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May 1, 2009 10:53 AM

Bon Appetit Y'All by Virginia Willis: Part 2 ...The Thread

Now that Bon Appetit Y'All, The Thread is 300 posts long I thought I'd start the new month of May 2009 off with a new BAY'A thread... Part 2. This is the thread in which I shall be posting the recipes I make from the book as I continue my southern culinary adventure, I hope y'all will join me once again.

Here's a link to BAY'A ... The Thread: Part 1:

BTW: Any good sweet tea recipes in Your family? I know there was quite a lengthy discussion here a little while ago.

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  1. Not sure it qualifies as a recipe, but we always had sweet tea in the house when I was growing up. Just put a lot (maybe 3/4 cup?) of sugar in the bottom of what you're making the tea in, the tea bags or whatever vehicle you have for the tea, and then the hot water. The sugar disolves and the tea brews and then you refrigerate.

    I knew that my Canadian husband was finally feeling at home here in the south when he ordered "sweet tea" with his lunch one day.

    6 Replies
    1. re: LulusMom

      Thanks so much for your recipe LLM. I have one deep in my archives somewhere.... if I only knew where to look.

      1. re: Gio

        Been 9 months since I made sweet tea, but let's see if I can remember. My sweet tea is halfway between my Georgia partner's and my Boston taste, so not as sweet as real Southern tea. Adding more sugar is easy though.

        2 quarts water
        4 tea bags [Tetley or Red Rose]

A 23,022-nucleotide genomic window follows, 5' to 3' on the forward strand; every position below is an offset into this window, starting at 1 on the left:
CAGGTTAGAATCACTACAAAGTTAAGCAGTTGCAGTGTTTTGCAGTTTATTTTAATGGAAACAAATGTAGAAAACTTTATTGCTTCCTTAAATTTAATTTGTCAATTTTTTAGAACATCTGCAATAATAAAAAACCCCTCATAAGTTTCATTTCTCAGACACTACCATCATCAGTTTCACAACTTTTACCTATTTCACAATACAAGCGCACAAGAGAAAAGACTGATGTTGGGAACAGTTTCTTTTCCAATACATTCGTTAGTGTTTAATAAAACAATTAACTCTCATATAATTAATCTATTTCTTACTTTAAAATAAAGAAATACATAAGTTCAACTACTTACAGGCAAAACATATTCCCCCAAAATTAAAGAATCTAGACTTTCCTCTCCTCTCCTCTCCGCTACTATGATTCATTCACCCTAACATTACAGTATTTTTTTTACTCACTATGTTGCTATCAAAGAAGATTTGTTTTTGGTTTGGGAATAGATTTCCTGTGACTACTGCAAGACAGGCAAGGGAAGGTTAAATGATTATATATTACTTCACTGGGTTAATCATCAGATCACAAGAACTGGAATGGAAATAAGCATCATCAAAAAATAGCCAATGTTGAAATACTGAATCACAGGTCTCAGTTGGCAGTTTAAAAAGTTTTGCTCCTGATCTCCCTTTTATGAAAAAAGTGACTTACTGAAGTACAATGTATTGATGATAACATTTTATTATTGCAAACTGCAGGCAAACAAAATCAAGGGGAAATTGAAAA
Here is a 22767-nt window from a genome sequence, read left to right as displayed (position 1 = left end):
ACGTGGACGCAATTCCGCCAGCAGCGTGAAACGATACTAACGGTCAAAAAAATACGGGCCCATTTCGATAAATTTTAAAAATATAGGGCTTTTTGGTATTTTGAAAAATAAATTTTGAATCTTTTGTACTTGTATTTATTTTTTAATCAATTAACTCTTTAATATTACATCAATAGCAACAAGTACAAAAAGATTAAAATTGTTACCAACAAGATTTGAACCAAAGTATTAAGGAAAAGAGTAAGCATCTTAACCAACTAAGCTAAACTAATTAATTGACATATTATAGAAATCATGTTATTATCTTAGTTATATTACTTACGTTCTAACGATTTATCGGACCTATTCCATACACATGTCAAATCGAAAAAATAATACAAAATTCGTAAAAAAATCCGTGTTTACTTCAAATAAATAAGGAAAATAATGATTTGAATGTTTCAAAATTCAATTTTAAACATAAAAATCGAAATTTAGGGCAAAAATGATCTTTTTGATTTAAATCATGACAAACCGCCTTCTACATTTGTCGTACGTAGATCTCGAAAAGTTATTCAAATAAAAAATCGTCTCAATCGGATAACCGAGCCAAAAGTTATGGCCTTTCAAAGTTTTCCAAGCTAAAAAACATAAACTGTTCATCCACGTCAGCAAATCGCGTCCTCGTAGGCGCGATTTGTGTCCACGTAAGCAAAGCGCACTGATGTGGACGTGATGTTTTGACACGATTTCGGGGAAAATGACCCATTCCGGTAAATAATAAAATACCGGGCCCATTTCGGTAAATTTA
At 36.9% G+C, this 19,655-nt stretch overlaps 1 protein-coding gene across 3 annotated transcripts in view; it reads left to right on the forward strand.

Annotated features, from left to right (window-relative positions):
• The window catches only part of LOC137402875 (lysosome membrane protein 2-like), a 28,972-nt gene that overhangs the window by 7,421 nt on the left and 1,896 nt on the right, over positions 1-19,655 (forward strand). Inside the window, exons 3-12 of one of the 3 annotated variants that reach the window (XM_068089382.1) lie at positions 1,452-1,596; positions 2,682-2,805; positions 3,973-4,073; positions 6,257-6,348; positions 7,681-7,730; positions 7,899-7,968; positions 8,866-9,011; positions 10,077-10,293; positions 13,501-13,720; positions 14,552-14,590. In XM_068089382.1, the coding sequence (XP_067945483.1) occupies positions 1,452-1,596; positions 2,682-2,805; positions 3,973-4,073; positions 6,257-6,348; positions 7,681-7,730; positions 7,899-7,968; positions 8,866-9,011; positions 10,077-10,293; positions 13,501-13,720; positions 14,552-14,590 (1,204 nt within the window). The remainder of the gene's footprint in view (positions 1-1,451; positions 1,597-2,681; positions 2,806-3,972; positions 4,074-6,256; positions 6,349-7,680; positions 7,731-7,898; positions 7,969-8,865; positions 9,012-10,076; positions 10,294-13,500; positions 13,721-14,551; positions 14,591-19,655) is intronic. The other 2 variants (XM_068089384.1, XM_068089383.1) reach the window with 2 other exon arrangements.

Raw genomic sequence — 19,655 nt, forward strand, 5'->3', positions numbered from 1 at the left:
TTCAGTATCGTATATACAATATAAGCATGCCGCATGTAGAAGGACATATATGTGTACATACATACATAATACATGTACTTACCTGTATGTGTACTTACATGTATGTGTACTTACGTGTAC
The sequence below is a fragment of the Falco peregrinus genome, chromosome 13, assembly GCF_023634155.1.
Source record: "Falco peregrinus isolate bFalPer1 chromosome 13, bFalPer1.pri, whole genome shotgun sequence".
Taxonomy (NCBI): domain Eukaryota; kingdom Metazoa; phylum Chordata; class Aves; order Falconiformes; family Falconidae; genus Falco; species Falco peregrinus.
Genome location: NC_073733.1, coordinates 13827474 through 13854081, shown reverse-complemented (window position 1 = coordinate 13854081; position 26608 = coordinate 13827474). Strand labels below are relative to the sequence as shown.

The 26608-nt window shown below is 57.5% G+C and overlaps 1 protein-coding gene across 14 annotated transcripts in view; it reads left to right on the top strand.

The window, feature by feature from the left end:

1/2 cup sugar
        1/2 lemon
        6-7 mint leaves

        Bring water to a soft boil. Turn off the heat and add the sugar and tea bags. Let steep 4-6 minutes [depending on your preference.] Stir once or twice until you don't feel the sugar. Scoop out the tea bags. Squeeze the lemon juice into the tea and drop in the rind and add the mint. Let steep for up to 6 more minutes and scoop out the mint and lemon. [Don't let this go too long or the lemon rind makes the tea bitter.]

        So, not a true Southern tea, but I love the mint, and mint is taking over my small garden and this is a great way to use it regularly.

        1. re: smtucker

          AhHa... SMT, that sounds very like a recipe I found ages ago on a site called something like Grandmother's cook book - or something like that. I'll have to try to find it.

          Anyway... Many thanks for your version of Sweet Tea! Much appreciated.

          1. re: smtucker

            I've been making mint simple syrup, for sweet and unsweet tea for differing tastes in the house